2050, Paris n'est plus qu'un torrent de violences, le terrain de jeu de fanatiques déchus. L'air n'est plus respirable. Les hologrammes ont remplacé les hommes. Le travail n'est plus que le privilège de quelques-uns. Sous l'hégémonie de Dame Consommation, il est devenu interdit de fabriquer et réparer.
Ce livre est un signal d'alerte. Il est futuriste sans être fantaisiste. Un livre terrifiant de vérités aux premières pages et saisissant d'espoir aux dernières. Un très beau roman d'anticipation, empli d'humanité. Un bel appel au vivre ensemble et au retour à l'autosuffisance.
Born in Rome in January 1909, Professor Roberto Bachi graduated from the University of Rome. He taught statistics and demography at several universities in Italy, and achieved the rank of full professor in 1937. He immigrated to Palestine soon after fascist Italy's "racial laws" went into effect in 1938 and worked first as a statistician for the Hadassah Medical Organization and then in the Mandatory Government's Department of Statistics. In 1940 he was invited to join the faculty of the Hebrew University of Jerusalem and became a full professor there in 1947.
When the State of Israel was founded in 1948, Professor Bachi was appointed to the post of Government Statistician. He established Central Bureau of Statistics, which he directed until 1971, and is credited with developing a modern and efficient service, remarkable for its reliability, independence, and professional integrity. During the early 1950s he headed the Hebrew University's Department of Statistics and Demography, and he played an essential role in creating the University's Faculty of Social Sciences, serving as its first dean from 1953 to 1956. Soon after he was appointed Pro-Rector of the Hebrew University. With the establishment of the University's Institute of Contemporary Jewry, he created the Division of Jewish Demography and Statistics, the leading research center in its field. In the course of a long and distinguished academic career, he was mentor and guide to generations of students, many of whom went on to prominence in academic and public life. Thus he became known as the "Father of Israeli Statistics."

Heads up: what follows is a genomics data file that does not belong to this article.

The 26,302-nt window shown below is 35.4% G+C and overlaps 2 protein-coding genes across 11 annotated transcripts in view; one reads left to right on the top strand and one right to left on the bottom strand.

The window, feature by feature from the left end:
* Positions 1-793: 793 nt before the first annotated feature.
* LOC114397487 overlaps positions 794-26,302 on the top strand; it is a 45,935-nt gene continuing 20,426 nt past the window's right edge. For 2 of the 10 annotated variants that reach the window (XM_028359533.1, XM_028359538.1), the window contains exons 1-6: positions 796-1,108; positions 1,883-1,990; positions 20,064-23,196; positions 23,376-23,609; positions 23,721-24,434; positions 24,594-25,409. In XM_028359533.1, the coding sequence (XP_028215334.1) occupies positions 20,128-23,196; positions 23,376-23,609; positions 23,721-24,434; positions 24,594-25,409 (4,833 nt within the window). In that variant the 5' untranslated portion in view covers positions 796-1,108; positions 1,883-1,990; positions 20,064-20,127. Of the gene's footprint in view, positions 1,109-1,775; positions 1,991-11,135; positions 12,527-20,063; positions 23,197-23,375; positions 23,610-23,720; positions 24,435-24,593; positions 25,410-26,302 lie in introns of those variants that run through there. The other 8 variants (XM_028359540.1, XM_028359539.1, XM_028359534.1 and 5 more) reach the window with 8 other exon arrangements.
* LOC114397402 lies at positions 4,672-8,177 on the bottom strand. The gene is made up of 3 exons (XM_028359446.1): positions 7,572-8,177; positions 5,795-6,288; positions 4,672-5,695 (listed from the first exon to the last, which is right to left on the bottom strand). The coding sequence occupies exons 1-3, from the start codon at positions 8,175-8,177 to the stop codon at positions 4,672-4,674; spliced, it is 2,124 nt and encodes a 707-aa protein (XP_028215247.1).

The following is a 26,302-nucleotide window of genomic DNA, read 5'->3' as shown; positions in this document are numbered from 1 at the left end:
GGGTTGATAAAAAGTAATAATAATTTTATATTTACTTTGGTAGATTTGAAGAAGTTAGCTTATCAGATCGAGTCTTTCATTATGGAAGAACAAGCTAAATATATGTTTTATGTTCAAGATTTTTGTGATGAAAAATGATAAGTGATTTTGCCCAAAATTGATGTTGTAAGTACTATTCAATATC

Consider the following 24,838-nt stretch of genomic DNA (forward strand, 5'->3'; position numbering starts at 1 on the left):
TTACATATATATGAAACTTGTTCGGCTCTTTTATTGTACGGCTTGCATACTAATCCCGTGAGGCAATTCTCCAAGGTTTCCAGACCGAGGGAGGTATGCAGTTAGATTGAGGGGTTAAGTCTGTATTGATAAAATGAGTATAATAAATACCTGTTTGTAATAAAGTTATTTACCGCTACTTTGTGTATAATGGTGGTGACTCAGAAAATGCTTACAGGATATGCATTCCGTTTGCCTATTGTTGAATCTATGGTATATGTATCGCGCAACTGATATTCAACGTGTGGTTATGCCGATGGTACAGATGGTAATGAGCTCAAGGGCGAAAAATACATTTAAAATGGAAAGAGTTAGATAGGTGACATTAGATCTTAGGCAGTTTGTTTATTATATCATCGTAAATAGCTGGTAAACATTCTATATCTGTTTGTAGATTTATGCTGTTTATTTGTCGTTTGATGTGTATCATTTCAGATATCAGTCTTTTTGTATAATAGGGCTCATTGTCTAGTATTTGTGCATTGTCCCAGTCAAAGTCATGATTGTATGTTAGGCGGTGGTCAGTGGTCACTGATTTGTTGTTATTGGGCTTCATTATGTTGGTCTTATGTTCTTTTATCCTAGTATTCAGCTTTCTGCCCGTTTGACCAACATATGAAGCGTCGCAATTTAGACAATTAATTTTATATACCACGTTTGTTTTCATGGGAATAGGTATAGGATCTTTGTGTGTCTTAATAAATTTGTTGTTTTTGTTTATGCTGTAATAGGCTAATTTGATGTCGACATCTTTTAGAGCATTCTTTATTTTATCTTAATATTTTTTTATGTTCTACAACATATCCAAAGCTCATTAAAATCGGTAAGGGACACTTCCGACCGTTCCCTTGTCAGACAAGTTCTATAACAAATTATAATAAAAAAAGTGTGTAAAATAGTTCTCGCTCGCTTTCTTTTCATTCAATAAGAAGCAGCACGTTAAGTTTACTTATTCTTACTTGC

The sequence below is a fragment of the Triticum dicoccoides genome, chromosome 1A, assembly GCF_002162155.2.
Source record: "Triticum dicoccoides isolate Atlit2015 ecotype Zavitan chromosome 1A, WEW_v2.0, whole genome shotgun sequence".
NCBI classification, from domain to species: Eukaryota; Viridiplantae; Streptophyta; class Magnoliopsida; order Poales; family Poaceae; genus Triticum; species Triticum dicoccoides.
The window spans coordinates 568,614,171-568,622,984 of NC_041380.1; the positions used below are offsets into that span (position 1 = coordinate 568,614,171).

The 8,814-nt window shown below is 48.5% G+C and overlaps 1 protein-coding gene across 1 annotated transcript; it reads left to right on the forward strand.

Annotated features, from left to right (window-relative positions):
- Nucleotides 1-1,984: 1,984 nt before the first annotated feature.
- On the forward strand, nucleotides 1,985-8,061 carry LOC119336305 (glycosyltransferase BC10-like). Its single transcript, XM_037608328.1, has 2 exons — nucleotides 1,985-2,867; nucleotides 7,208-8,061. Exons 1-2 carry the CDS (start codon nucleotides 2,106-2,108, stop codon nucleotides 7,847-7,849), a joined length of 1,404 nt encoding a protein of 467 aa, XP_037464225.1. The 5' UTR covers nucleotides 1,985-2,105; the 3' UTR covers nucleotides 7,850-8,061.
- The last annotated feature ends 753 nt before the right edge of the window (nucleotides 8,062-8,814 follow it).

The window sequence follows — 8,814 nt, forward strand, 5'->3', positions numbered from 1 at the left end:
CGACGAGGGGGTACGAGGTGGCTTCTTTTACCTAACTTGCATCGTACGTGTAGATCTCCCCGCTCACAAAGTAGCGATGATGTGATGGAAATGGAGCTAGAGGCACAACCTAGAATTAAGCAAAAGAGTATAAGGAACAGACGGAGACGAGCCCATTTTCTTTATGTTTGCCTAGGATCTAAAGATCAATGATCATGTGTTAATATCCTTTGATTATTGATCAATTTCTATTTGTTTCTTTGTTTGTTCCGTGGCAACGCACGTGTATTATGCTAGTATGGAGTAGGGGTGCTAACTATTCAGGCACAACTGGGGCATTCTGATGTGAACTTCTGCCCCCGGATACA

After retiring in 1977, Professor Bachi continued to develop new research methodologies in the two fields that were his passion throughout his life geostatistics and graphical representation of statistical data. Using his new methods to represent distribution of populations over territories, he worked with the U.S. Bureau of the Census, edited the monumental Statistical Atlas of Italy, and directed a major study of residential trends of Jews in major cities in the Western World. Until his last days he worked on the present volume, which describes these techniques and demonstrates their remarkable efficacy.
A member of the Israel Academy of Sciences and Humanities and an honorary member of the American Statistical Society, Professor Bachi was honored with many distinctions and awards over the years, including the most prestigious 1982 Israel Prize for lifetime achievement.